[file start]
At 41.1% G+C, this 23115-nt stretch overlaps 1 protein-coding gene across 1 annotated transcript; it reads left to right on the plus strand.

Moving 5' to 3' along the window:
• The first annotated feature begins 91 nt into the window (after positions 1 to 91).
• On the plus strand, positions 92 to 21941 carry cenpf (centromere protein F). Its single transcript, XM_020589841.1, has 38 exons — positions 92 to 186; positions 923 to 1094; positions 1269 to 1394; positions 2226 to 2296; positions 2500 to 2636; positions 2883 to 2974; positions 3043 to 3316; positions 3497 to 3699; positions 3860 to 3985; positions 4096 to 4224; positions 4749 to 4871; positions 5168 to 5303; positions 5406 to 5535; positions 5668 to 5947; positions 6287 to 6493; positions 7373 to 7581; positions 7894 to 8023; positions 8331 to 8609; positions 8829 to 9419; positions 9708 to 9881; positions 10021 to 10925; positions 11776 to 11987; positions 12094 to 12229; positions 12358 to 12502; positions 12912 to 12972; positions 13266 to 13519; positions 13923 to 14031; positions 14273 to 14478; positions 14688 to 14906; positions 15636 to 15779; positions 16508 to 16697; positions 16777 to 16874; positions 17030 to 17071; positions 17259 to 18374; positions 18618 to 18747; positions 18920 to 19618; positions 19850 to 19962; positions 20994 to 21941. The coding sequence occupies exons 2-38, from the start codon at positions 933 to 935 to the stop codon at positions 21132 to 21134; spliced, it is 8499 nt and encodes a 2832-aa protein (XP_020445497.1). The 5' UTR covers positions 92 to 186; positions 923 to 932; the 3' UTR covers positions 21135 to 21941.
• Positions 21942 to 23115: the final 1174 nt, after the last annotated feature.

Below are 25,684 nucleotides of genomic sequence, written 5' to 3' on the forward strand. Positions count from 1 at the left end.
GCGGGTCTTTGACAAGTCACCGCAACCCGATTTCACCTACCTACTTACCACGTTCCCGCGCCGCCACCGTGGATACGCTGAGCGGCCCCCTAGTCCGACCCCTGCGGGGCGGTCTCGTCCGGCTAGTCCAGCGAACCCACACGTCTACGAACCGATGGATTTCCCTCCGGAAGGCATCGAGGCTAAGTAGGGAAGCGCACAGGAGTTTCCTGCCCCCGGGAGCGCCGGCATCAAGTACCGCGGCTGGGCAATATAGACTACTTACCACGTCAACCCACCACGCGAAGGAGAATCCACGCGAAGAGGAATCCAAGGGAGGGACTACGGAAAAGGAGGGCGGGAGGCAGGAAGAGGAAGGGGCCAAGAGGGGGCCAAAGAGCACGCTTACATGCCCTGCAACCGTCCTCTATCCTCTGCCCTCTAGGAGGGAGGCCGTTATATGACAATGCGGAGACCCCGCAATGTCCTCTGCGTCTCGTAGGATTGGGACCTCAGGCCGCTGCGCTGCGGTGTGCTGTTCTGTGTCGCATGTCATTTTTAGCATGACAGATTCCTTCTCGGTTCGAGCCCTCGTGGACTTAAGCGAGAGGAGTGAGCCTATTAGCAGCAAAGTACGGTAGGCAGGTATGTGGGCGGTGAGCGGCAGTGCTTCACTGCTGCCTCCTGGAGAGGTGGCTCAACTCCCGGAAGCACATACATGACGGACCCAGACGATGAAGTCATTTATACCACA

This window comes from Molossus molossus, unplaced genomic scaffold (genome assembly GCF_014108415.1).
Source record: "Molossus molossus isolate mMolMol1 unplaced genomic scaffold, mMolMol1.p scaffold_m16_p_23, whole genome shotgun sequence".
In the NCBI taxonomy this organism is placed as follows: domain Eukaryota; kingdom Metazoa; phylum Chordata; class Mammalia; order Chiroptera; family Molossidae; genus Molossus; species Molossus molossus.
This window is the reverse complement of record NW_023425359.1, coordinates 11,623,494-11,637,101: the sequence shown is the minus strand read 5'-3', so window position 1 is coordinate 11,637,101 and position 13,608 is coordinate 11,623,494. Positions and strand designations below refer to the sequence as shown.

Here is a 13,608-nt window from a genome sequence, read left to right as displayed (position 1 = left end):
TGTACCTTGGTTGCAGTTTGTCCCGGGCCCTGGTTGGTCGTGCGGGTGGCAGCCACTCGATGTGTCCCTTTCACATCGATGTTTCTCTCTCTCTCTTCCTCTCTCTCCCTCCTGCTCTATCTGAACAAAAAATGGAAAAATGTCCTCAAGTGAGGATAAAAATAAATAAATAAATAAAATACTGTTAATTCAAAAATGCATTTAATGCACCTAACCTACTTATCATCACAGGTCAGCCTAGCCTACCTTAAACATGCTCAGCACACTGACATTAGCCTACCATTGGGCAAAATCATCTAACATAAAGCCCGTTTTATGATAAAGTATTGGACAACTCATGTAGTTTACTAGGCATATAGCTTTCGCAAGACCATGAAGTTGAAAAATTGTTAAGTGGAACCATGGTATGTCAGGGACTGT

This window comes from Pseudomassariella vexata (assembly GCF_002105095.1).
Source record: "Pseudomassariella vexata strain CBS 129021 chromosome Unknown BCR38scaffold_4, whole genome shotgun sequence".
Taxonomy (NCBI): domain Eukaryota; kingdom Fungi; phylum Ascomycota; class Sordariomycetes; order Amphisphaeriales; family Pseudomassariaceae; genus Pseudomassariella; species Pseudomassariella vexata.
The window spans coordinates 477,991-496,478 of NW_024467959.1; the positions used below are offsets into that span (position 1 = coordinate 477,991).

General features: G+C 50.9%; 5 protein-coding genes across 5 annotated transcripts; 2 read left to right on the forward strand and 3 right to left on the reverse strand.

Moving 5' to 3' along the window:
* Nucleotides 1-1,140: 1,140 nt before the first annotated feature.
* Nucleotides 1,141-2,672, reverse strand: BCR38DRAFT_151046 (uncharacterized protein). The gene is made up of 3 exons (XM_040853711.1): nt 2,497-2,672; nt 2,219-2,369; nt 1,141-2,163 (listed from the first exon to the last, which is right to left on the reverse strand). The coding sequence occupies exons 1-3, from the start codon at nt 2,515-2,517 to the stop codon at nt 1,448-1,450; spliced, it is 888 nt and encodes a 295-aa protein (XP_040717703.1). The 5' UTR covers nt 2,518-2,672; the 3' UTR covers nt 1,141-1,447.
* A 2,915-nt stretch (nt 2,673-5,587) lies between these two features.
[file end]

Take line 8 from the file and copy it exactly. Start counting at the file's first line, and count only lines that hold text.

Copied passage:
This window comes from Molossus molossus, unplaced genomic scaffold (genome assembly GCF_014108415.1).